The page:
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Kay's Edinburgh Portraits
George Smith, Accomplice of Deacon Brodie


George Smith was a native of Berkshire, in England. He and his wife were hawkers, and travelled the country with a horse and cart. He came to Scotland about the middle of the year 1786; and, on arriving in Edinburgh, put up at Michael Henderson's, a house at that period much frequented by the lower order of travellers. In consequence of bad health, he was under the necessity of parting with all his goods, and, latterly, with his horse, in order to support himself and his wife. While thus confined in Henderson's, the "first interview" took place, on which occasion Brodie suggested the possibility of " something being done to advantage, provided a due degree of caution were exercised." There is every reason to suppose that the doing of something was nothing new to Smith, who appears to have embraced very cordially and readily the propositions of Brodie. He soon became a visitor of the gambling-house of Clark, at the head of the Fleshmarket Close, where he formed acquaintance with Ainslie and Brown.

In his declarations, Smith confessed to the robbery of the College— of Tapp's dwelling-house—of a shop in Leith—and also of the shop of Inglis and Horner. The latter individual was father of Francis Horner, Esq., M.P., and Mr. Leonard Horner, sometime Warden of London University. He also disclosed the extensive robbery committed on the shop of John and Andrew Bruce. In describing this affair we will quote iu part the language of the declaration, which is graphically illustrative of the career of Brodie, who had actually been a participator in almost all the forementioned depredations :—

"That Brodie told the declarant that the shop at the head of Bridge Street, belonging to Messrs. Bruce, would be a proper shop for breaking into, as it contained valuable goods; and he knew the lock would be easily opened, as it was a plain lock, his men having lately altered that shop door, at the lowering of the street: that the plan of breaking into the shop was accordingly concerted betwixt them; and they agreed to meet on the evening of the 24th of December, 1786, being a Saturday, at the house of James Clark, vintner, where they generally met with company to gamble: that, having met there, they played at the game of hazard, till the declarant lost all his money; but at this time Brodie was in luck, and gaining money: that the declarant often asked Brodie to go with him on their own business; but Brodie, as he was gaining money, declined going, and desired the declarant to stay a little and he would go with him." Smith, however, becoming impatient, as it was near four in the morning, went himself to the Messrs. Brace's shop, from which he took a number of watches, and a variety of jewellery articles, amounting in all to the value of .£850. Brodie called upon Smith next day, when the latter told him he could not expect a full share, "but that there were the goods, and he might choose for himself." Brodie accordingly took a gold seal, a gold watch-key set with garnet stones, and two gold rings. As the safest method, it was agreed that Smith should go to England and dispose of the goods—Brodie giving him five guineas and a-half to defray his expenses. The goods were accordingly sold in Chesterfield, to one John Tasker alias Murray, who had been previously banished from Scotland. Smith repaid the money advanced by Brodie, besides giving him three ten-pound notes more to keep for him, in case of suspicion, which he afterwards got in sums as he wanted it.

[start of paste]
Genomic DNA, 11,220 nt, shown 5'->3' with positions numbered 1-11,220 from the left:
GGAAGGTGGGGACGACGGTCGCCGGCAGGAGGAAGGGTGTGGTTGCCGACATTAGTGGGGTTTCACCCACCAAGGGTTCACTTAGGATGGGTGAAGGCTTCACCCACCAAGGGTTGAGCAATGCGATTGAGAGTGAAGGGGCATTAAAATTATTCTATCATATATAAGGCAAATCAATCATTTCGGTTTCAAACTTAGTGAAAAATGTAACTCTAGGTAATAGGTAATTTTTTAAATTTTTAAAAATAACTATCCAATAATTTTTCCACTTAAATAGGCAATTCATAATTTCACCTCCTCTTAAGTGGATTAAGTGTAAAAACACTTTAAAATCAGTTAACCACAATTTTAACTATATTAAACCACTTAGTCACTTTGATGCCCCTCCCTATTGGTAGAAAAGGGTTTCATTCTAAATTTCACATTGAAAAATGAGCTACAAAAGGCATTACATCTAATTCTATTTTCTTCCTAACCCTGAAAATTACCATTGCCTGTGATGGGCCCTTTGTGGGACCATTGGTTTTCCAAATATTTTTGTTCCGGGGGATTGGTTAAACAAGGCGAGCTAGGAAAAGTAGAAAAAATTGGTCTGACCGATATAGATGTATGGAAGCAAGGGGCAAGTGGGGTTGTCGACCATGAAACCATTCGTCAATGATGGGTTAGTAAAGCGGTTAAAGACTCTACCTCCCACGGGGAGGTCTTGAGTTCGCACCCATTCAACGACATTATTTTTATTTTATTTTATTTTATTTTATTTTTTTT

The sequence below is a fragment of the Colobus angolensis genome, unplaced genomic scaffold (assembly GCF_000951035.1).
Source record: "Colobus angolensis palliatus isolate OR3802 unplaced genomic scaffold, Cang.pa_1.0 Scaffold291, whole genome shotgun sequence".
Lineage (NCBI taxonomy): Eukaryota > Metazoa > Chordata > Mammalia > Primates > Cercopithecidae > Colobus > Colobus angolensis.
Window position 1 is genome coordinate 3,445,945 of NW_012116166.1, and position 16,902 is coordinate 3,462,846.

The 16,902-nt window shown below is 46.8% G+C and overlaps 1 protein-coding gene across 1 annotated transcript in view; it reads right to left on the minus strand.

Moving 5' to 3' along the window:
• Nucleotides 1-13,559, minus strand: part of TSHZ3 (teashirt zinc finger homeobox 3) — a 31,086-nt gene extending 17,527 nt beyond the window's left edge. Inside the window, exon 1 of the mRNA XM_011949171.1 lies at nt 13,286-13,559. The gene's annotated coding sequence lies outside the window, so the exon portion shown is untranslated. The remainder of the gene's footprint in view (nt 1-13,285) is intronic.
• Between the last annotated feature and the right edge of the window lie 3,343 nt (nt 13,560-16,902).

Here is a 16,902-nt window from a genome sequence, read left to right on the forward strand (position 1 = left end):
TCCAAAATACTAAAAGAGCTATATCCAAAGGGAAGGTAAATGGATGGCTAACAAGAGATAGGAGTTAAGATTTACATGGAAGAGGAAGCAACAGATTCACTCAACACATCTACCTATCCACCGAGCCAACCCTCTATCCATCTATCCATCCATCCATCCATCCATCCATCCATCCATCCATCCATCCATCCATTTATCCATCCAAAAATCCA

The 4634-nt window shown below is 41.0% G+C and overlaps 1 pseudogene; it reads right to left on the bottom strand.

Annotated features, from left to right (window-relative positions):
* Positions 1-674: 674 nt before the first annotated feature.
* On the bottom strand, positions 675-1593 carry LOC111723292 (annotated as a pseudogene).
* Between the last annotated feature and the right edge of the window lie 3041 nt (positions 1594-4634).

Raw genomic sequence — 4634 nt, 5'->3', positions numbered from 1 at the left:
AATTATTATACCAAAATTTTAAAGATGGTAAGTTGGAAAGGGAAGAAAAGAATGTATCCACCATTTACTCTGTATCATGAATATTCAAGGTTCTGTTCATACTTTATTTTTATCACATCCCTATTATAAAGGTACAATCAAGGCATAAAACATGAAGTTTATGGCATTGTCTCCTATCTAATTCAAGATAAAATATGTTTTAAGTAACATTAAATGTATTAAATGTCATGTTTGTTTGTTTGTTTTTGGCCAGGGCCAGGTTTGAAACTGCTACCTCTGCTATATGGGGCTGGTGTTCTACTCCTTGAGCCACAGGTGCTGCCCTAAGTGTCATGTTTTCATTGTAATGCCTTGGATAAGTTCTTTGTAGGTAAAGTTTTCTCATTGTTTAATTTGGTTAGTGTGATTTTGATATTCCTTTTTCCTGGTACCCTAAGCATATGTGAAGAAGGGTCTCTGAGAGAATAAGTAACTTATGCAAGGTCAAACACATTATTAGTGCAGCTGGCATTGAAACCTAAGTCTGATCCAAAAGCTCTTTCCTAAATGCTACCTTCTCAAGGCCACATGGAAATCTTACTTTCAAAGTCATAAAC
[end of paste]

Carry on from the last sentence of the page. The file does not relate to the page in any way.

While in prison, a desperate attempt to escape was made by Smith and Ainslie—the latter of whom occupied a room on the highest floor. It occurred in the night between the 4th and 5th of May, by converting the iron handle of the jack (or bucket) into a pick-lock, and one of the iron hoops into a saw. Smith took one door off the hinges, and opened the other which led to Ainslie's apartment. Both prisoners setting then to work, they cut a hole in the ceiling, together with another in the roof of the prison, and had prepared about sixteen fathoms of rope, manufactured out of the sheets of their beds. The falling of the slates on the street, however, attracted the notice of the sentinel, who, giving the alarm, they were immediately secured. After this failure, Smith seems to have given up all hope. He at one time intended to plead guilty, and prepared a speech in writing for the purpose; but was afterwards prevailed upon to take his chance of a trial. He also, with his own hand, drew up a list of robberies— some of them of great magnitude—intended for future commission.

During Smith's stay in Edinburgh, he kept a kind of grocery shop in the Cowgate; and he affirmed that his wife knew nothing of his criminal mode of life. Her evidence was not taken in Court.

Of the history of the other accomplices nothing seems to have been known, even by their companions. In the list of witnesses, the designation of the one is, John Brown alias Humphry Moore, sometime residing in Edinburgh; of the other, Andrew Ainslie, sometime shoemaker in Edinburgh.


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